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Love’s labors: Lane and Gere in Unfaithful.

In the Wrong Bedroom
By Laura Leon

Unfaithful
Directed by Adrian Lyne

With Adrian Lyne directing, you just know that Unfaithful will be punctuated with scenes of wild sex, dreamily shot amid backdrops that are oh-so glamorous, even if in a shabby-chic sort of way. What you don’t know, and what surprises, is how, er, meaty this movie is, and how much more deeply and soberly it cuts across the idea of sex-as-casual-hobby—as something no more earth- rattling, potentially dangerous or destined to muck up your happy home than, say, switching from regular to decaf.

Constance Sumner (Diane Lane), a Westchester housewife in her late 30s, putters between managing her nifty suburban home, playing mom to 9-year-old Charlie, and doing volunteer work for his school. Husband Edward (Richard Gere) operates some kind of trucking conglomerate and, be it at home or in the office, spends much of his time engrossed in paperwork. Uh-oh. . . .

Sparks fly when Connie literally blows into French book dealer Paul (Olivier Martinez), and before long, she is commuting almost daily to the city to stoke the fires of her new consuming passion. Of course, Edward soon figures something’s screwy: He makes the completely unbelievable observation (for most American men, that is) that, suddenly, his wife is buying a lot of new undies, spending inordinate amounts of time bubble-bathing, and burning dinner. He hires an investigator and soon has proof positive, in the form of several black-and-white photos, that Connie is, indeed, unfaithful.

What happens next harkens to the explosive climax of In the Bedroom, and as in that movie, the actions are believable, in the way they express a character’s consuming rage, and fantastic, in the way they cause the viewer to only hope that he or she would never cross that particular line. But Lyne is a master at revealing the thin line that separates movie characters from supposedly rational folk like his audience. While touted by some as a mystery, Unfaithful in actuality is a serious examination of just what happens to a relationship when one partner takes that step into the forbidden. No matter if Edward and Connie are at the point at which they barely converse, except for the rudimentaries of “how was your day,” and inquiries about Charlie’s life. Their even keel is irreversibly tilted by Connie’s affair and its aftermath.

Some critics, most noticeably Jessica Winter of The Village Voice, have called Unfaithful Lyne’s tribute to the Alliance for Marriage. I think that’s being ridiculously simplistic, not to mention insulting to anybody for whom marriage involves any questioning, however occasional, or reexamination of what the relationship is supposed to be like as it evolves over time. Too often, movies depict affairs as just something mom or dad did, like that summer one of them took up waterskiing, and with about that level of emotional impact on the household.

What’s particularly refreshing about Unfaithful is how it deals squarely with the fact that an affair can have devastating repercussions. So what if at times we can’t help but think how convenient it is for Connie to have that 24-7 housekeeper/ babysitter, or wonder if the NYPD has forgotten about fingerprinting and DNA testing? The trappings of melodrama and crime story aside, Unfaithful dares to take us onto that questionable moral ground that demands we take stock and figure out what matters, even if that comes without the bells and whistles of high passion. In a weird yet exhilarating sense, Unfaithful concludes on a note much more reminiscent of the best film noir, in which feelings and expectations are turned upside down, and morality is something much more complex than that which we learned in Sunday School.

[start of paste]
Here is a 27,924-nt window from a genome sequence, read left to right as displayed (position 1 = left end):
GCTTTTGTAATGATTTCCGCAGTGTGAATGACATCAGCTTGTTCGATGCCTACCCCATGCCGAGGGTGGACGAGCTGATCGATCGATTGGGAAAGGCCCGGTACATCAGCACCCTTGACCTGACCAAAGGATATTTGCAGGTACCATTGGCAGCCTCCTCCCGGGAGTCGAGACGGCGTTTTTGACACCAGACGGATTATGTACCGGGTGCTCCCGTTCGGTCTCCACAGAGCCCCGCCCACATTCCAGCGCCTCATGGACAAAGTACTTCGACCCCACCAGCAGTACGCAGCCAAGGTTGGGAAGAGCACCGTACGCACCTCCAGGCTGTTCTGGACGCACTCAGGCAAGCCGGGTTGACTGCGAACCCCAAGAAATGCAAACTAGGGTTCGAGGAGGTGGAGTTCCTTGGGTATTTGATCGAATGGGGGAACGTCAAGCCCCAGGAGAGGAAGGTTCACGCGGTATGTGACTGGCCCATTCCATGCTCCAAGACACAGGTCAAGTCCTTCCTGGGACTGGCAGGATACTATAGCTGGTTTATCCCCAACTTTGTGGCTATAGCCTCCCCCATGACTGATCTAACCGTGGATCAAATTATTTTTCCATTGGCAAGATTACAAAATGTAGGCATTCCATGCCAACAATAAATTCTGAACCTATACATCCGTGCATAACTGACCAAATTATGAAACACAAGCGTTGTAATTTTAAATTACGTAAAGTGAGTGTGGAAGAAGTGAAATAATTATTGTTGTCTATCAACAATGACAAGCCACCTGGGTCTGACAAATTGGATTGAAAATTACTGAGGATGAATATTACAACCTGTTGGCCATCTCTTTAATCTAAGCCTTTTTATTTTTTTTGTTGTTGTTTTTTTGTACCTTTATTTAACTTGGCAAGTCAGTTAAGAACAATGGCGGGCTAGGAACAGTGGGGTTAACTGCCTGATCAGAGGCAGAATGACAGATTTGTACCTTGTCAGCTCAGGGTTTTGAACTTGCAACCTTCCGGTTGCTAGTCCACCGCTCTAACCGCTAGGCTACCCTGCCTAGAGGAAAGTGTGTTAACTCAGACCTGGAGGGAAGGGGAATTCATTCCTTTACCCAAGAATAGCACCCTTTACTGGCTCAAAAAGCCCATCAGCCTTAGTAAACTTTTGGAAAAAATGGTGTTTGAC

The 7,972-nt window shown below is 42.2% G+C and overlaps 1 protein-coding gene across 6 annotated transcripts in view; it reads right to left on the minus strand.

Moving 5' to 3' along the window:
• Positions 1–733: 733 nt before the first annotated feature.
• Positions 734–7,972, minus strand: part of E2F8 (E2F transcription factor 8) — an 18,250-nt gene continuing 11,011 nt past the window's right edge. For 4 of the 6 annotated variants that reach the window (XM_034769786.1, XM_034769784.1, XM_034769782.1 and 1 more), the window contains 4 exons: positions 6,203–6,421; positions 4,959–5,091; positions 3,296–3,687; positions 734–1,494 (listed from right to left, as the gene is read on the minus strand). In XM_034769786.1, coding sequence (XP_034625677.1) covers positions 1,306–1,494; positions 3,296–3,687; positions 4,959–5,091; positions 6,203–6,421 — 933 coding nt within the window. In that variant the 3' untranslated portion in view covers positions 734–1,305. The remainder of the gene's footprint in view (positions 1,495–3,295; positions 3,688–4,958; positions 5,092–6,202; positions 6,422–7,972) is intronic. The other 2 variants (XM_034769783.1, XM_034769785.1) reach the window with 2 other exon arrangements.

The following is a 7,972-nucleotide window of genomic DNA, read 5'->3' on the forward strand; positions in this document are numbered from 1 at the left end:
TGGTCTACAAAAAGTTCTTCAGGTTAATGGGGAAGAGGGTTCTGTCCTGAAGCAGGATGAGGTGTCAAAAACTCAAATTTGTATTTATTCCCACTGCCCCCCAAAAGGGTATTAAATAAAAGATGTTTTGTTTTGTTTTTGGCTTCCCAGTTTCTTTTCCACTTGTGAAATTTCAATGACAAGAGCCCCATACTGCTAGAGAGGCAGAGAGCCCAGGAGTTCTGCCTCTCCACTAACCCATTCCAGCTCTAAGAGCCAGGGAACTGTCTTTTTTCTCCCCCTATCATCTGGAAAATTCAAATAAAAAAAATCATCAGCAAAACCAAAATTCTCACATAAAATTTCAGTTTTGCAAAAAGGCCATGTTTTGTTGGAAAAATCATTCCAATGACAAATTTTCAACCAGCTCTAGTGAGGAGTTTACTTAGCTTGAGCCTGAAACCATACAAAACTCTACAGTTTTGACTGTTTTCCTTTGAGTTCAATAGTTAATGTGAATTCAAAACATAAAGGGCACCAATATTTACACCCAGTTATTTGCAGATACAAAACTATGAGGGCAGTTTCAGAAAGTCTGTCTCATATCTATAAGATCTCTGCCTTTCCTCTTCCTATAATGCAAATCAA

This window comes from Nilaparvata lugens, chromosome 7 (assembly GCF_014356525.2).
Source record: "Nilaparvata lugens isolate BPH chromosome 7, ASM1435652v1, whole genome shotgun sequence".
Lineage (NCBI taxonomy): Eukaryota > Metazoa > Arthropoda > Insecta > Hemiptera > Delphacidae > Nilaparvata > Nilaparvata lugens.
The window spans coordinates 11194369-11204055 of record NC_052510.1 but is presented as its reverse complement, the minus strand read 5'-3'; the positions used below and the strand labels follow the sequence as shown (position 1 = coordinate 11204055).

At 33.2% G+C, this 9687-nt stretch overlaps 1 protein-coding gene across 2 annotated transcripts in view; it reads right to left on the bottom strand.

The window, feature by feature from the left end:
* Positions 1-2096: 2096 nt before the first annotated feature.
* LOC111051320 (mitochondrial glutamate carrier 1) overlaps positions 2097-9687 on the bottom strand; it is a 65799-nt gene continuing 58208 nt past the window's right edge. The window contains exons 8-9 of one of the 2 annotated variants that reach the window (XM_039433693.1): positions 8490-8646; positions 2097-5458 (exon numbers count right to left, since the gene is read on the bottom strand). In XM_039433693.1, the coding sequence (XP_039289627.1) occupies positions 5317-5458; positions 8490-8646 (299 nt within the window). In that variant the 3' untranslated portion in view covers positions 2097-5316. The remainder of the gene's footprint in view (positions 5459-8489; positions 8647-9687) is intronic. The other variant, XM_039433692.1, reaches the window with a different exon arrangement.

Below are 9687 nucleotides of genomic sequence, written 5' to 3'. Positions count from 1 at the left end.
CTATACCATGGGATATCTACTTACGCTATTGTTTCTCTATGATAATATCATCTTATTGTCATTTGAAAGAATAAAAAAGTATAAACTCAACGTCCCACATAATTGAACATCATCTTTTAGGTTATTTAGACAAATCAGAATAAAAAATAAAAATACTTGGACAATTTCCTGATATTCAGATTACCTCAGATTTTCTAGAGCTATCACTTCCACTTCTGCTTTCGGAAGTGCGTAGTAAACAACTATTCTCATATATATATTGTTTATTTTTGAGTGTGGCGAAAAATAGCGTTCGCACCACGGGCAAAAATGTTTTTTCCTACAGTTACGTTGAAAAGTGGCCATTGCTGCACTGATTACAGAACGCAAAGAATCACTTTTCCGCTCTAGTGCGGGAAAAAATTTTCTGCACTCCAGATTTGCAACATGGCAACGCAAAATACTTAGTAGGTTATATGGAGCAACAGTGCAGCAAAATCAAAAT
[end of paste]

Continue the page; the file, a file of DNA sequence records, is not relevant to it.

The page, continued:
Grim Tales

Storytelling
Directed by Todd Solondz

Todd Solondz (Welcome to the Dollhouse, Happiness) has established himself as a filmmaker as distinctive and disturbing as David Lynch. While Lynch uses elements of the fantastic to create his peculiar vision, Solondz prefers the mundane milieu of the white, suburban middle class.

Storytelling is divided into two parts. The first, and shorter section of the film is “Fiction.” The setting is a college creative-writing course taught by a Pulitzer Prize-winning African-American novelist, Mr. Scott (Robert Wisdom). Coolly dismissive of his students’ work, Scott doesn’t mince words with them. When one named Vi (Selma Blair) meets him by accident in a bar, she asks if she has any future as a writer. “No,” he replies quietly and bluntly. She goes home with him. The result is a traumatic sexual encounter that she promptly turns into a story for the class, with predictably brutal, unintended consequences.

The remainder of the film is “Nonfiction,” the story of neophyte documentary filmmaker Toby Oxman (Paul Giamatti), and his attempt to turn the life of hapless Scooby Livingston (Mark Webber), a high school senior in suburban New Jersey, into a coherent film about “high schools after Columbine.” Scooby has no goals, no passions, and no plans. His fantasies are comically banal: He imagines his parents dying while begging his forgiveness, and dreams of himself as a late-night talk-show host. His parents, Marty (John Goodman) and Fern (Julie Hagerty), worry that he might be gay, while his football-playing brother, Brady (Noah Fleiss), worries that Scooby’s weird behavior is ruining his own reputation as a “cool” kid.